Feline Leukemia Virus (FeLV) - Page 6

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Feline Leukemia Virus (FeLV)

By: Dr. Debra Primovic

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Optimal treatment for your pet requires a combination of home and professional veterinary care. Follow-up can be crucial and may include the following:

  • Administer as directed all medications prescribed by your veterinarian.

  • Observe your cat's appetite and general activity level. Examine and monitor mucous membrane color (the pink color of the gums), urinations, defections, lymph node size and presence of any masses.

    The "Test and Remove" strategy is a method to eliminate FeLV-positive cats from catteries or multiple cat households and includes the following:

  • Do not bring any new cats of unknown FeLV status into the cattery or household.

  • Remove all FeLV-positive sick cats from the cattery or household.

  • Test all remaining cats Feline in the cattery or household for FeLV infection.

  • Disinfect all bedding, food and water dishes, litter pans, and other objects that have been in contact with infected cats.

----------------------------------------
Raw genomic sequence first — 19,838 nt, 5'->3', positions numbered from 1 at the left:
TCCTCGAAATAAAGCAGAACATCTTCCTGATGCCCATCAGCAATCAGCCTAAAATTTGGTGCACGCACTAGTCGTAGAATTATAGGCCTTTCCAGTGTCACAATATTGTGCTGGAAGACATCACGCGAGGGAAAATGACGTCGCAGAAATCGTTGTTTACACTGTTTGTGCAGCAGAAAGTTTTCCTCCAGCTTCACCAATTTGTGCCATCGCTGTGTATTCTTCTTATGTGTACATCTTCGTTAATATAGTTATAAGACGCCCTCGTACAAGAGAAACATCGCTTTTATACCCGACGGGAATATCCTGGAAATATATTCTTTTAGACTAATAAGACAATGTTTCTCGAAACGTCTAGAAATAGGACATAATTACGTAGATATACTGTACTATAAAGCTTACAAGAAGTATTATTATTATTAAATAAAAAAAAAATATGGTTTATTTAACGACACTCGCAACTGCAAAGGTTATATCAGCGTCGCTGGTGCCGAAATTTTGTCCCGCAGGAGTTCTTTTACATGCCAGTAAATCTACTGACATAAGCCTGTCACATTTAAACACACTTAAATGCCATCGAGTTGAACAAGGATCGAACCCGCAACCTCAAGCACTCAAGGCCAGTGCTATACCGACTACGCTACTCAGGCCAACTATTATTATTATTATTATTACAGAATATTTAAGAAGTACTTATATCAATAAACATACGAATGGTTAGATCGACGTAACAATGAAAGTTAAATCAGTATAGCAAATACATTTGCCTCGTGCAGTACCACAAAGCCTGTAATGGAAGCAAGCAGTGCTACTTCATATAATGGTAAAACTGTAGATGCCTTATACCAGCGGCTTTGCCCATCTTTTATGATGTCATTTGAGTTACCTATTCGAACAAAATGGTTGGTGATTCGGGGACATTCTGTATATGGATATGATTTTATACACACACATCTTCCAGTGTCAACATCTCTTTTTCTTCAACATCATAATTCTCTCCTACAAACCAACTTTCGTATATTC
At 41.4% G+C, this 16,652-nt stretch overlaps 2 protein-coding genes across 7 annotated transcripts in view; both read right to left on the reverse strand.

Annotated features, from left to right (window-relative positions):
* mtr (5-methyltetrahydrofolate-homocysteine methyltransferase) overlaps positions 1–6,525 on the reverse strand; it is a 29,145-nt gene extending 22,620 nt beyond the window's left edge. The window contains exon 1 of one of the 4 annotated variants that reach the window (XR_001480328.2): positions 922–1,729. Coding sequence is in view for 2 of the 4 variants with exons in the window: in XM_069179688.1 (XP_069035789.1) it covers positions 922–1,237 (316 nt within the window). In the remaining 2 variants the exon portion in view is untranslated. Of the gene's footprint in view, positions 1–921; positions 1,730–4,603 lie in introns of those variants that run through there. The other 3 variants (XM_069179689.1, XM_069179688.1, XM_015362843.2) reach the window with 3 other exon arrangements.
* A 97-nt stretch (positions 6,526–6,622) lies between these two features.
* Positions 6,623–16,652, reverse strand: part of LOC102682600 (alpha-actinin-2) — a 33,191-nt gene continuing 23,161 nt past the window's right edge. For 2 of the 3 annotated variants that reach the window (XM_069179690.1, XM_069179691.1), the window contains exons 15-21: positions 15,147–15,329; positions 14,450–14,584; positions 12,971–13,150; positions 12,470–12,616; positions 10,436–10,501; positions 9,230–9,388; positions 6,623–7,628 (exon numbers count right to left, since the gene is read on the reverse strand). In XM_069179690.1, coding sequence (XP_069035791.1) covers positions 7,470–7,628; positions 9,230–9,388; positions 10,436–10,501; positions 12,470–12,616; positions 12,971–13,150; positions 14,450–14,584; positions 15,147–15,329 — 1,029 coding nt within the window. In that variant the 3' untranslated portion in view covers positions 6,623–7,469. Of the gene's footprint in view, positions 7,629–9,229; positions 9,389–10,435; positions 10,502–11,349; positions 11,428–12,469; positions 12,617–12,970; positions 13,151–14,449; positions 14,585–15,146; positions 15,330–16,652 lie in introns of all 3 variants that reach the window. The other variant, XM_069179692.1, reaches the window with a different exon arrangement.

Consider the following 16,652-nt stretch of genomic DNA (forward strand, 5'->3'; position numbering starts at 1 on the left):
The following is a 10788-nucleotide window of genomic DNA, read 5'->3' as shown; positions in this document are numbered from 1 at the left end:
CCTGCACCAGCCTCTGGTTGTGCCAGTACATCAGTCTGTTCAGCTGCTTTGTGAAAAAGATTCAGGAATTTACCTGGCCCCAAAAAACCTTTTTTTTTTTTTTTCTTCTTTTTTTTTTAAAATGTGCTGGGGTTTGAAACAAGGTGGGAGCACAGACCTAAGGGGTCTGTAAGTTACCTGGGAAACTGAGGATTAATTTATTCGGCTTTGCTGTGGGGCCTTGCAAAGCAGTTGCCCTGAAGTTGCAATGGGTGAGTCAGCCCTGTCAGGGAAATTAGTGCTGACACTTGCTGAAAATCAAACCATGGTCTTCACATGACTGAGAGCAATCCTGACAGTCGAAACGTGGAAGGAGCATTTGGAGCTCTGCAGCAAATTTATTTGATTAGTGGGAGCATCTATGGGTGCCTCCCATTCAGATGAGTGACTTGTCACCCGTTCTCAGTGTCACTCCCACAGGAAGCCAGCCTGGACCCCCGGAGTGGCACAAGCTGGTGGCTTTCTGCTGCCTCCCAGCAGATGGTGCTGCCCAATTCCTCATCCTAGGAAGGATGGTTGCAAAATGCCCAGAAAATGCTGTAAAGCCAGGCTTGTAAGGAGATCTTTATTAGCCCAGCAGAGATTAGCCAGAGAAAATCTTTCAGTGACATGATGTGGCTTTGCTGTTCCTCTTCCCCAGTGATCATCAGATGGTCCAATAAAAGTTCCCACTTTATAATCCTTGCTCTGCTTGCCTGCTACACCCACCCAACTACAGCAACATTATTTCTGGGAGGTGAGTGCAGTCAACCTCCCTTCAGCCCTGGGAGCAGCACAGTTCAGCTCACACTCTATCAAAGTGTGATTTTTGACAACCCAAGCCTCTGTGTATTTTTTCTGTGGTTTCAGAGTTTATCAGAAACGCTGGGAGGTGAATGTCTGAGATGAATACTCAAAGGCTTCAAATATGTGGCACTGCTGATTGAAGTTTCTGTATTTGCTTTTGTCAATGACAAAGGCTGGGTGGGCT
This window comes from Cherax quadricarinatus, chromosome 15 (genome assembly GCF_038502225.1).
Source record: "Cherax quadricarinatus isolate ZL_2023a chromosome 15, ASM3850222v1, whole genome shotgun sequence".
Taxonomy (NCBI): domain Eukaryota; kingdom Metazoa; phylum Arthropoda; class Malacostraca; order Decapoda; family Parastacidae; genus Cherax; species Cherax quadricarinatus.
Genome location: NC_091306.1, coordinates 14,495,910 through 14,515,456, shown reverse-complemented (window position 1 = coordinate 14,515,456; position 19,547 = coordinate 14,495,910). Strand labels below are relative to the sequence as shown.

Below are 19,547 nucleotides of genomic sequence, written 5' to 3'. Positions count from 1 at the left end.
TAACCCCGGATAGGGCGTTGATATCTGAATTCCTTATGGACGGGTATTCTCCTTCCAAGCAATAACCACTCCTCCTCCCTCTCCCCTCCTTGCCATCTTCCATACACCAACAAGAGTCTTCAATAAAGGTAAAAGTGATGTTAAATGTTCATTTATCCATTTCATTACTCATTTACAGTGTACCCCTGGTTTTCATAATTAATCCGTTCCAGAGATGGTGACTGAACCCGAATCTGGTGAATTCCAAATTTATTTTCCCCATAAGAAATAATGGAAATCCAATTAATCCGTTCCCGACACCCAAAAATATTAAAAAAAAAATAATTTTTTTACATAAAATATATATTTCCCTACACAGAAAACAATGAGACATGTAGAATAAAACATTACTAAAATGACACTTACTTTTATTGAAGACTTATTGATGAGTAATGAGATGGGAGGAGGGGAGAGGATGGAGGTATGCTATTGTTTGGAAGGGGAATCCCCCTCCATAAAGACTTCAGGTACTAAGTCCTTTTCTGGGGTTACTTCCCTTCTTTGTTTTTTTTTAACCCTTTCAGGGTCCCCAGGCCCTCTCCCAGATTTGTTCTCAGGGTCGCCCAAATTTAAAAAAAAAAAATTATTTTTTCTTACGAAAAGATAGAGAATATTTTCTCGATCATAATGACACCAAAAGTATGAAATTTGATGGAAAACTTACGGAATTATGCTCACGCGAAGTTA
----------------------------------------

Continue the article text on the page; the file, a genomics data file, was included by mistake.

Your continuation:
• Confine all FeLV-negative cats in one area. Re-test these cats in 3 months. These cats are considered free of FeLV if they are negative on re-testing.

  • Quarantine all new cats and isolate them from other cats in the cattery or household for 3 months.

  • Newly added cats are considered free of FeLV infection after 2 negative test results 3 months apart.

  • Re-test any FeLV-positive cat.

  • Cats that re-test positive on the second test may be latently infected or persistently infected.

  • Cats that re-test negative after testing positive on the first test should continue to be isolated. Retest these cats after 3 more months. They may be transiently infected but are not considered negative until they have 2 negative test results 3 months apart

  • The actual follow-up procedure will depend on the severity of your cat's disease, his response to therapy, your veterinarian's recommendations and your own wishes for your cat.

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